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This article in AJ

  1. Vol. 64 No. 3, p. 292-297
    Received: June 1, 1971
    Published: May, 1972



Patterns of Water Uptake and Root Distribution of Soybeans (Glycine max.) in the Presence of a Water Table1

  1. D. C. Reicosky,
  2. R. J. Millington,
  3. A. Klute and
  4. D. B. Peters2



The increasing importance of water use in crop production has demonstrated the need for integrated studies of water transport phenomena in the soil-plant-atmosphere system. A better understanding of the basic principles involved can lead to better management techniques for efficient water use. The purpose of this work was to measure water uptake patterns of soybeans (Glycine max.) and relate these to root distribution and water uptake per unit root length.

Water uptake in soil columns was analyzed using the flow equations for water movement in the soil, treating the root system as a macroscopic sink. The sink term represents the volume of water removed by the roots from a known volume of soil per unit time. Two soil columns were analyzed periodically for water content, root weight, and root length. Graphical evaluation of the water content and soil water flux distributions as a function of depth and time permitted determination of the sink term.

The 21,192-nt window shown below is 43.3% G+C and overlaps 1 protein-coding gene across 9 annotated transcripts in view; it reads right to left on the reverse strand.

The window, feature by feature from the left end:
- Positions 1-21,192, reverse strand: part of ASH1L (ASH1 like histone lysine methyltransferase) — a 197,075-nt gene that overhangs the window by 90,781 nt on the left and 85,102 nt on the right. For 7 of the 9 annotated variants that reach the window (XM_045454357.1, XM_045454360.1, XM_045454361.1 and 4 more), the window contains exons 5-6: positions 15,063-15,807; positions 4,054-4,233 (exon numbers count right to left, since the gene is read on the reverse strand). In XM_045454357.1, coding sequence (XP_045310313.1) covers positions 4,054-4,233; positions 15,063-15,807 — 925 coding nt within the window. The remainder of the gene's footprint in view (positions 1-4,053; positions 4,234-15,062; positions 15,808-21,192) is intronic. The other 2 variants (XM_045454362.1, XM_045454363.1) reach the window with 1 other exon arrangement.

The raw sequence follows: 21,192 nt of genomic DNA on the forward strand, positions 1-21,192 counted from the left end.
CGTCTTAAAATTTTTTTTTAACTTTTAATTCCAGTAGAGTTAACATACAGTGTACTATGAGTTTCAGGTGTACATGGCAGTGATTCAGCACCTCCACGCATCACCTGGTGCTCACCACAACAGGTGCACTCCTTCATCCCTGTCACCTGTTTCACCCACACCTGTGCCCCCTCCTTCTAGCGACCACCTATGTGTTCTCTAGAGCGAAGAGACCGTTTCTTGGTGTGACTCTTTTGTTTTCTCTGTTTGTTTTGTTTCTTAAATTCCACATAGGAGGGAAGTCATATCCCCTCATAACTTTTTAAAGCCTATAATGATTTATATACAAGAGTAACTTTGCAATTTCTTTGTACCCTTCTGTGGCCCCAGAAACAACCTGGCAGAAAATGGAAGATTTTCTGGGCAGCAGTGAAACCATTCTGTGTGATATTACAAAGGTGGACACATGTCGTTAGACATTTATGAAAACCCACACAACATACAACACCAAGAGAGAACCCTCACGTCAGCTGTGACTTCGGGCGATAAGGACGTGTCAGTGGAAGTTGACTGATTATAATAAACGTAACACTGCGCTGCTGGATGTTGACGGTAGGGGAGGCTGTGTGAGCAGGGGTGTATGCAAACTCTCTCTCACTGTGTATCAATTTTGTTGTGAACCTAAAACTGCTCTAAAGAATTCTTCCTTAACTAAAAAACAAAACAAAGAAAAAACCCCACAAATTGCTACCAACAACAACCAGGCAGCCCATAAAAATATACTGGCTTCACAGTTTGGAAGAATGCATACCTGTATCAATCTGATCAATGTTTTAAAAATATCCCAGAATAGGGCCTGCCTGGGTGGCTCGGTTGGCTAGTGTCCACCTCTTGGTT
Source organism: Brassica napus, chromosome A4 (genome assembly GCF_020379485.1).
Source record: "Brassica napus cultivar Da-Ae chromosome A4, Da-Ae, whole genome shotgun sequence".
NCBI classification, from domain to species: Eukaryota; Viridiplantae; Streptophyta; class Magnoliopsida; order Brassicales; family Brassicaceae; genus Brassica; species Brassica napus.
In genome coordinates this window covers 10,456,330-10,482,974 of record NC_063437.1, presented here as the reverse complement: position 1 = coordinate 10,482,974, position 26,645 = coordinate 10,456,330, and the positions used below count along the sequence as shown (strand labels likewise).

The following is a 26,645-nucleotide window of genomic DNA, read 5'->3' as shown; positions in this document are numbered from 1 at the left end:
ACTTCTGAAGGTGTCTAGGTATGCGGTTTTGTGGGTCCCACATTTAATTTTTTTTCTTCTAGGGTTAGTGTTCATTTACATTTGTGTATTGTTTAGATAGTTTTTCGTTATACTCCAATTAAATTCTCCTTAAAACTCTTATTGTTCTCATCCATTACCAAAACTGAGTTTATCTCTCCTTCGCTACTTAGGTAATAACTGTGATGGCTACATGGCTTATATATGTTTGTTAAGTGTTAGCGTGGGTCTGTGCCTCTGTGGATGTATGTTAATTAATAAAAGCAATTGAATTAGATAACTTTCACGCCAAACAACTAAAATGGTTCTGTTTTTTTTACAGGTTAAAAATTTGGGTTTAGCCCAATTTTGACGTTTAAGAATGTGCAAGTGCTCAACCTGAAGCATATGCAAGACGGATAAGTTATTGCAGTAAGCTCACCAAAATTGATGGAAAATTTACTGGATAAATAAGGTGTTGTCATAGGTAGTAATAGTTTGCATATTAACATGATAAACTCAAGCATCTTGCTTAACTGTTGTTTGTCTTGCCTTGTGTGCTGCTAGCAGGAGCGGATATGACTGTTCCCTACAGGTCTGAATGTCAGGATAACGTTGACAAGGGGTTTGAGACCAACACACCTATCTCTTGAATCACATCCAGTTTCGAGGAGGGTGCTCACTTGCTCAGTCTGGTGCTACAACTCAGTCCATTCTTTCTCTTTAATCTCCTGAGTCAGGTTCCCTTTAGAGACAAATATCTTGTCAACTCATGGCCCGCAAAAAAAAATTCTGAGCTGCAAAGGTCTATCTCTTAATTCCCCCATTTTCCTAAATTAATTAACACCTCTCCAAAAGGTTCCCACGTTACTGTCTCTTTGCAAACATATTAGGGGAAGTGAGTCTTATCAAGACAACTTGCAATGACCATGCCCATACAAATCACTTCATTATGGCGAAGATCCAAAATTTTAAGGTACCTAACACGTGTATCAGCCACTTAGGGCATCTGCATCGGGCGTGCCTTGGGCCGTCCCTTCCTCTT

The results indicated that in the presence of a water table, water uptake was not necessarily related to root distribution and that a small amount of roots near the capillary fringe absorbed most of the water. The results also showed the combined importance and interaction of the hydraulic conductivity and the root distribution in determining the magnitude and the distribution of the sink term. Both of these factors limited the rate of uptake. As the plants grew, both increased water uptake per unit root length and increase in the length of roots contributed to meeting the rising daily rate of water use.

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